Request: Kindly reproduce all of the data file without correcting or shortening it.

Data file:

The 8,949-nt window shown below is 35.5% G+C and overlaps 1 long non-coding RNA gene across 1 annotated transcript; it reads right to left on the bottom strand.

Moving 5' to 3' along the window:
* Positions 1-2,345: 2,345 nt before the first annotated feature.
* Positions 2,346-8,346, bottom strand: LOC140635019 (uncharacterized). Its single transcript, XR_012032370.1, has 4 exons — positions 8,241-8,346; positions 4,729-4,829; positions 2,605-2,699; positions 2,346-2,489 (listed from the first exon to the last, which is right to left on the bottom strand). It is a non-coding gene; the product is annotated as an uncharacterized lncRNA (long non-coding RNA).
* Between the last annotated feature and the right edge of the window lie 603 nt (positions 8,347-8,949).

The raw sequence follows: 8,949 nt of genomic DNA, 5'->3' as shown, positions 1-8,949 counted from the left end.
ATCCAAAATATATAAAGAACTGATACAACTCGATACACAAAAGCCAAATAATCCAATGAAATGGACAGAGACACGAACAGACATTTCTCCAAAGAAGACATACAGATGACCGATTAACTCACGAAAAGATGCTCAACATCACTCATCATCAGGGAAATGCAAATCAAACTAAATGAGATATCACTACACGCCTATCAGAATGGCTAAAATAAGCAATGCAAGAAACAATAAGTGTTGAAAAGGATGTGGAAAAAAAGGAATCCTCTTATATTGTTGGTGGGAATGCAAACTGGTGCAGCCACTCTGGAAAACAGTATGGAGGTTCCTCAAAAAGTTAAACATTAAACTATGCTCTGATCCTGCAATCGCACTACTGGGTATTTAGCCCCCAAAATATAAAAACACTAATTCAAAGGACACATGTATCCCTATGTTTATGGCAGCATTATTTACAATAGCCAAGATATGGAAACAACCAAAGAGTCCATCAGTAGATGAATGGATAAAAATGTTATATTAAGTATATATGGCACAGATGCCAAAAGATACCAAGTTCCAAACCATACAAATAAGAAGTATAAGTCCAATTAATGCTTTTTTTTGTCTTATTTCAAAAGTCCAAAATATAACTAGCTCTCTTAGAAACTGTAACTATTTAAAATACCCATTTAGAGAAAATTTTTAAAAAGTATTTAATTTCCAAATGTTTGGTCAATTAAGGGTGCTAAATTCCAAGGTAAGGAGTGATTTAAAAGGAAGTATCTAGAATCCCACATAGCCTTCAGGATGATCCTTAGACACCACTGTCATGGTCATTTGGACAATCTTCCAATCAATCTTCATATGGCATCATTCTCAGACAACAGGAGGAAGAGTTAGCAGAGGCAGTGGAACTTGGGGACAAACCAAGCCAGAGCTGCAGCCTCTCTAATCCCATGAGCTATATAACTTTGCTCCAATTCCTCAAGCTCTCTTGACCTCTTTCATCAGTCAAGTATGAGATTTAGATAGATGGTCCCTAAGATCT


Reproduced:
The 8,949-nt window shown below is 35.5% G+C and overlaps 1 long non-coding RNA gene across 1 annotated transcript; it reads right to left on the bottom strand.

Moving 5' to 3' along the window:
* Positions 1-2,345: 2,345 nt before the first annotated feature.
* Positions 2,346-8,346, bottom strand: LOC140635019 (uncharacterized). Its single transcript, XR_012032370.1, has 4 exons — positions 8,241-8,346; positions 4,729-4,829; positions 2,605-2,699; positions 2,346-2,489 (listed from the first exon to the last, which is right to left on the bottom strand). It is a non-coding gene; the product is annotated as an uncharacterized lncRNA (long non-coding RNA).
* Between the last annotated feature and the right edge of the window lie 603 nt (positions 8,347-8,949).

The raw sequence follows: 8,949 nt of genomic DNA, 5'->3' as shown, positions 1-8,949 counted from the left end.
ATCCAAAATATATAAAGAACTGATACAACTCGATACACAAAAGCCAAATAATCCAATGAAATGGACAGAGACACGAACAGACATTTCTCCAAAGAAGACATACAGATGACCGATTAACTCACGAAAAGATGCTCAACATCACTCATCATCAGGGAAATGCAAATCAAACTAAATGAGATATCACTACACGCCTATCAGAATGGCTAAAATAAGCAATGCAAGAAACAATAAGTGTTGAAAAGGATGTGGAAAAAAAGGAATCCTCTTATATTGTTGGTGGGAATGCAAACTGGTGCAGCCACTCTGGAAAACAGTATGGAGGTTCCTCAAAAAGTTAAACATTAAACTATGCTCTGATCCTGCAATCGCACTACTGGGTATTTAGCCCCCAAAATATAAAAACACTAATTCAAAGGACACATGTATCCCTATGTTTATGGCAGCATTATTTACAATAGCCAAGATATGGAAACAACCAAAGAGTCCATCAGTAGATGAATGGATAAAAATGTTATATTAAGTATATATGGCACAGATGCCAAAAGATACCAAGTTCCAAACCATACAAATAAGAAGTATAAGTCCAATTAATGCTTTTTTTTGTCTTATTTCAAAAGTCCAAAATATAACTAGCTCTCTTAGAAACTGTAACTATTTAAAATACCCATTTAGAGAAAATTTTTAAAAAGTATTTAATTTCCAAATGTTTGGTCAATTAAGGGTGCTAAATTCCAAGGTAAGGAGTGATTTAAAAGGAAGTATCTAGAATCCCACATAGCCTTCAGGATGATCCTTAGACACCACTGTCATGGTCATTTGGACAATCTTCCAATCAATCTTCATATGGCATCATTCTCAGACAACAGGAGGAAGAGTTAGCAGAGGCAGTGGAACTTGGGGACAAACCAAGCCAGAGCTGCAGCCTCTCTAATCCCATGAGCTATATAACTTTGCTCCAATTCCTCAAGCTCTCTTGACCTCTTTCATCAGTCAAGTATGAGATTTAGATAGATGGTCCCTAAGATCT